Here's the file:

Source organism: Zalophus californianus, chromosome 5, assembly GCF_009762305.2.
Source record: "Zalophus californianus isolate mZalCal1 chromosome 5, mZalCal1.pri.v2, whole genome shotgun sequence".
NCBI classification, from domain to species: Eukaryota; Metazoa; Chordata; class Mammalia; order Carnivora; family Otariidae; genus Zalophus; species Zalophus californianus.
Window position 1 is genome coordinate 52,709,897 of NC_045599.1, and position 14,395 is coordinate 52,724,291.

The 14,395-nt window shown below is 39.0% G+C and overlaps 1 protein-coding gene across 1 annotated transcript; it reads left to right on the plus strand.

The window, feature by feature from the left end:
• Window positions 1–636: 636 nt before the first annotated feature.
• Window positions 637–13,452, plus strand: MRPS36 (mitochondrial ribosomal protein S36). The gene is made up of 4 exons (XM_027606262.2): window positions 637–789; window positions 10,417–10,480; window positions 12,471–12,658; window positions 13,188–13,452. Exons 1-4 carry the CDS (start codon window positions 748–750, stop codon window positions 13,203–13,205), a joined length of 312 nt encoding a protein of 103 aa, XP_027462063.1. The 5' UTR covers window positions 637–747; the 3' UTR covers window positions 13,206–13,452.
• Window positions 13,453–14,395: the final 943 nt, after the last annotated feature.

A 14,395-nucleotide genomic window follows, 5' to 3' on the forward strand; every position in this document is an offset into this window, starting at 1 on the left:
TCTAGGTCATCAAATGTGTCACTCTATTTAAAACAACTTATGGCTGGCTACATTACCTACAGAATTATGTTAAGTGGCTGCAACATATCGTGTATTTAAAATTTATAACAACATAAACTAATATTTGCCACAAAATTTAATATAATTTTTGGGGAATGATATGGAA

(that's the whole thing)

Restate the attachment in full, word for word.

Source organism: Zalophus californianus, chromosome 5, assembly GCF_009762305.2.
Source record: "Zalophus californianus isolate mZalCal1 chromosome 5, mZalCal1.pri.v2, whole genome shotgun sequence".
NCBI classification, from domain to species: Eukaryota; Metazoa; Chordata; class Mammalia; order Carnivora; family Otariidae; genus Zalophus; species Zalophus californianus.
Window position 1 is genome coordinate 52,709,897 of NC_045599.1, and position 14,395 is coordinate 52,724,291.

The 14,395-nt window shown below is 39.0% G+C and overlaps 1 protein-coding gene across 1 annotated transcript; it reads left to right on the plus strand.

The window, feature by feature from the left end:
• Window positions 1–636: 636 nt before the first annotated feature.
• Window positions 637–13,452, plus strand: MRPS36 (mitochondrial ribosomal protein S36). The gene is made up of 4 exons (XM_027606262.2): window positions 637–789; window positions 10,417–10,480; window positions 12,471–12,658; window positions 13,188–13,452. Exons 1-4 carry the CDS (start codon window positions 748–750, stop codon window positions 13,203–13,205), a joined length of 312 nt encoding a protein of 103 aa, XP_027462063.1. The 5' UTR covers window positions 637–747; the 3' UTR covers window positions 13,206–13,452.
• Window positions 13,453–14,395: the final 943 nt, after the last annotated feature.

A 14,395-nucleotide genomic window follows, 5' to 3' on the forward strand; every position in this document is an offset into this window, starting at 1 on the left:
TCTAGGTCATCAAATGTGTCACTCTATTTAAAACAACTTATGGCTGGCTACATTACCTACAGAATTATGTTAAGTGGCTGCAACATATCGTGTATTTAAAATTTATAACAACATAAACTAATATTTGCCACAAAATTTAATATAATTTTTGGGGAATGATATGGAA